Monarchs and Librarians; city council meeting approves wide range of petitions


Coppell mayor Karen Hunt proclaims the month of April as “Monarch Migration Awareness Month” on Tuesday at Coppell City Hall. Hunt emphasizes that “every citizen of Coppell can make a difference for the monarch by planting native milkweed and nectar plants to provide habitat for the monarch and pollinators in locations where people live, work, learn, and play.” Photo by Jennifer Su.

Emma Cummins, Editorial Page Editor

The city council was in full swing on Tuesday night; both monarchs and librarians were mentioned and, in some cases, present at the meeting.  


Mayor Karen Hunt signed three petitions. As part of a push by citizens of Coppell to become more environmentally progressive, Coppell mayor Karen Hunt signed the National Wildlife Monarch pledge to recognize April as Monarch Migration Awareness Month. EcoCoppell will be hosting an EarthFest this Saturday to celebrate Coppell’s devotion to environmental awareness.


Living Well in Coppell also petitioned for April to be Driver Distraction Awareness Month. Living Well is involved in several projects to raise the standards and awareness for the personal and nutritional health of everyone. Living Well participated in The Red Thumb Campaign with North Texas toll road to have students wear red rubber bands around their thumbs to remind their parents to drive safely is one of those projects.


Living Well also hopes to spread awareness about distracted driving by making April specifically devoted to such an issue.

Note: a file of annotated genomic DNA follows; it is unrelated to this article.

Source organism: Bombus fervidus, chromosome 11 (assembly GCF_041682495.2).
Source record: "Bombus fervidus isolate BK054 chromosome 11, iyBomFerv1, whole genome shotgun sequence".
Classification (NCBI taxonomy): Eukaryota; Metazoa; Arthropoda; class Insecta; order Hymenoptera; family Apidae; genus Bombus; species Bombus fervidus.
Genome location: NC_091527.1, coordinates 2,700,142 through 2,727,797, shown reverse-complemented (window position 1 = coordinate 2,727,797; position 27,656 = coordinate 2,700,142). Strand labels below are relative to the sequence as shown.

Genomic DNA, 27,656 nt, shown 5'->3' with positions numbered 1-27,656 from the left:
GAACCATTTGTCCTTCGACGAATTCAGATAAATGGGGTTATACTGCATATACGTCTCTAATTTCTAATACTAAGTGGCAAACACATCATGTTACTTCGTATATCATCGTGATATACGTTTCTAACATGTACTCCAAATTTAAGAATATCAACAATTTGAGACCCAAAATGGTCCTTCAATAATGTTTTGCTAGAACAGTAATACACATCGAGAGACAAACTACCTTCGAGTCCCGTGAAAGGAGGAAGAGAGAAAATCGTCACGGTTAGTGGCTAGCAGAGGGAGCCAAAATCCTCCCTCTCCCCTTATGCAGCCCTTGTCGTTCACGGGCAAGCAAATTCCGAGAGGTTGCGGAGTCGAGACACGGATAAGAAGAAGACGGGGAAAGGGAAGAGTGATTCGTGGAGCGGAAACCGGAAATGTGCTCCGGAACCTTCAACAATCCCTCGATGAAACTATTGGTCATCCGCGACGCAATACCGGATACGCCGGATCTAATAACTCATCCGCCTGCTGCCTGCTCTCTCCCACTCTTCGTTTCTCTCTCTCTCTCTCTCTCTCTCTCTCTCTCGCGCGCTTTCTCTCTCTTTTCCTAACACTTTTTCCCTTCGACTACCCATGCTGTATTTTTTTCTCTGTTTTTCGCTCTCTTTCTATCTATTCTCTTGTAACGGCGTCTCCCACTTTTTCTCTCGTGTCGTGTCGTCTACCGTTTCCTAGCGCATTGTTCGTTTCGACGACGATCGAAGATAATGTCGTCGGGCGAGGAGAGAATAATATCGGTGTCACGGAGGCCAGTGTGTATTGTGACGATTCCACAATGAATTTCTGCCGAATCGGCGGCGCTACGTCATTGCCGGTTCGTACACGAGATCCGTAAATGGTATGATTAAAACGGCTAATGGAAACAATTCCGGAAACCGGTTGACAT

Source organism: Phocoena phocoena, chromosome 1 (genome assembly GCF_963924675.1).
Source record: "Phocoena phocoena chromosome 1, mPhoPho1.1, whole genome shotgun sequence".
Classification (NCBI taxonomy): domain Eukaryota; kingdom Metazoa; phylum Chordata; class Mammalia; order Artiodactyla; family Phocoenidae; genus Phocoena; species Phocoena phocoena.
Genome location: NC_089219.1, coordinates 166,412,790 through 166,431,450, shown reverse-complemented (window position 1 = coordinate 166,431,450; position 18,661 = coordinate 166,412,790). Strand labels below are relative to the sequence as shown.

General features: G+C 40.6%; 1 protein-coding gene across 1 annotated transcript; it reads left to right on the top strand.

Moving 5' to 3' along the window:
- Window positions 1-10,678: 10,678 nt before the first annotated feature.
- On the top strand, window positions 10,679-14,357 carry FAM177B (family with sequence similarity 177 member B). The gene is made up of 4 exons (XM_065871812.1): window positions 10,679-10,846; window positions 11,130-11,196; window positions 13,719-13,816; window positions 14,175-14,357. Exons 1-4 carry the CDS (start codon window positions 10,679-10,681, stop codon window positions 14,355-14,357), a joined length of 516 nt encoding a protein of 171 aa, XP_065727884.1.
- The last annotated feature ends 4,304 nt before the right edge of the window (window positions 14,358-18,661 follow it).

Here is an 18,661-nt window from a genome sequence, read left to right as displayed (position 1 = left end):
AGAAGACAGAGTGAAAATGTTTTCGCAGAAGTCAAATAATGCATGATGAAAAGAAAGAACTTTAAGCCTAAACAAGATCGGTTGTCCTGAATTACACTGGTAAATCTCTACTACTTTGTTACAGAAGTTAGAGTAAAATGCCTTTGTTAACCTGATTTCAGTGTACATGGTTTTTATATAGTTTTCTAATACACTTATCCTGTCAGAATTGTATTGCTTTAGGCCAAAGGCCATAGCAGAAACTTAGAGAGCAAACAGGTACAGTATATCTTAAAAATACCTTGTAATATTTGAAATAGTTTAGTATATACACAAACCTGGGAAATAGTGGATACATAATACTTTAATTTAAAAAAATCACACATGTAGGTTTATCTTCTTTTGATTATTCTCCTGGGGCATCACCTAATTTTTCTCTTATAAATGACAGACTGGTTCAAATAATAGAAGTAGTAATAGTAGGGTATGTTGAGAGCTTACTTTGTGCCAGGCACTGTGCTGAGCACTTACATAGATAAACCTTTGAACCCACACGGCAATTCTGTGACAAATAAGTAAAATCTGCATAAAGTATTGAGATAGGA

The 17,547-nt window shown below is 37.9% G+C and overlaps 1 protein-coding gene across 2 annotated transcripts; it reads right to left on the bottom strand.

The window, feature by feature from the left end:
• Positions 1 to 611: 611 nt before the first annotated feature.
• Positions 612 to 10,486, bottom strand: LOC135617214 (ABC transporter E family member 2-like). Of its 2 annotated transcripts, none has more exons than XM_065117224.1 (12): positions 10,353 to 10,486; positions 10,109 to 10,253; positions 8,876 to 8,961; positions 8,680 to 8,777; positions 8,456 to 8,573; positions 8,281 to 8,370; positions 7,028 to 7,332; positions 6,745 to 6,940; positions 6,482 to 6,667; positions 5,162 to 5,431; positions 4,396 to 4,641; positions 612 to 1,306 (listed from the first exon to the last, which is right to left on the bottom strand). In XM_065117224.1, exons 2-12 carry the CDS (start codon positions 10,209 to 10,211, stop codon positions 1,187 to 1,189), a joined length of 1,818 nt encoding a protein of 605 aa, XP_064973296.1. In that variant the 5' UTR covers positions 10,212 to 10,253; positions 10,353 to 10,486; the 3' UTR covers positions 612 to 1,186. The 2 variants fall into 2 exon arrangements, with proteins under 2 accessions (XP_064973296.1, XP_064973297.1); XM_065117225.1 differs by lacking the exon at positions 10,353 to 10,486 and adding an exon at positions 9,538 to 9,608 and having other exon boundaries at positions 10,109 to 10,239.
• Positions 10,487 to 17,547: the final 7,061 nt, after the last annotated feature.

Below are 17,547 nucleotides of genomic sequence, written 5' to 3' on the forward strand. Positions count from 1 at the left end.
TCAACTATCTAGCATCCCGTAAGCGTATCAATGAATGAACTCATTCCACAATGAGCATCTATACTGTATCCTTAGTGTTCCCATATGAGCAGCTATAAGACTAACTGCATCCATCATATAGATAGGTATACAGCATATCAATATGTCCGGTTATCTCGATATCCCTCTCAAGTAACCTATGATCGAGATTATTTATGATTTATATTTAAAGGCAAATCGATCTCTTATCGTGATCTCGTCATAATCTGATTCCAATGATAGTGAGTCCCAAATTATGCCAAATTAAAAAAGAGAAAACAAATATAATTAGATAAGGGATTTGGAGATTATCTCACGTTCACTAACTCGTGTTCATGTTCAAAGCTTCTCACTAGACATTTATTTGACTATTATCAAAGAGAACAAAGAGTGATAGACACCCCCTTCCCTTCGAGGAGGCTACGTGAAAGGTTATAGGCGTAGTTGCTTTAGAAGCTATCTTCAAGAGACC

The last proclamation of the night, the National Library Week was happily approved and signed by Hunt. The week is set from April 10 to 16 this year. Hunt went on to speak about the importance of the library to our lives and democracy.


“Libraries are not just about what we have for people, but what we do for people and because libraries transform,” Hunt said. “Whereas libraries are evolving in order to serve their communities and continue to fulfill their role in leveling the playing field for those who seek information, access to technologies and because great libraries build communities.”


Hunt also briefly mentioned the literal change of the Coppell Library on Heartz Drive.


“It is literally transforming the physical before our eyes,” Hunt said. “We’ve been hearing all the wonderful things that are going on at the library and why this transformation is necessary.”


Immediately following the proclamations, Coppell librarian Janet Koester gave a presentation on the current state of the renovation of the library, as well as information on the temporary library.


The new library is set to open the Fall of 2016. The temporary library has been successful; book circulation has only gone down two percent since last February.


“Library people are smart, but they are also competitive,” Koester said in reference to a competition her fellow librarians had won against Lewisville.  


The rest of the evening was spent approving proposals from city staffers.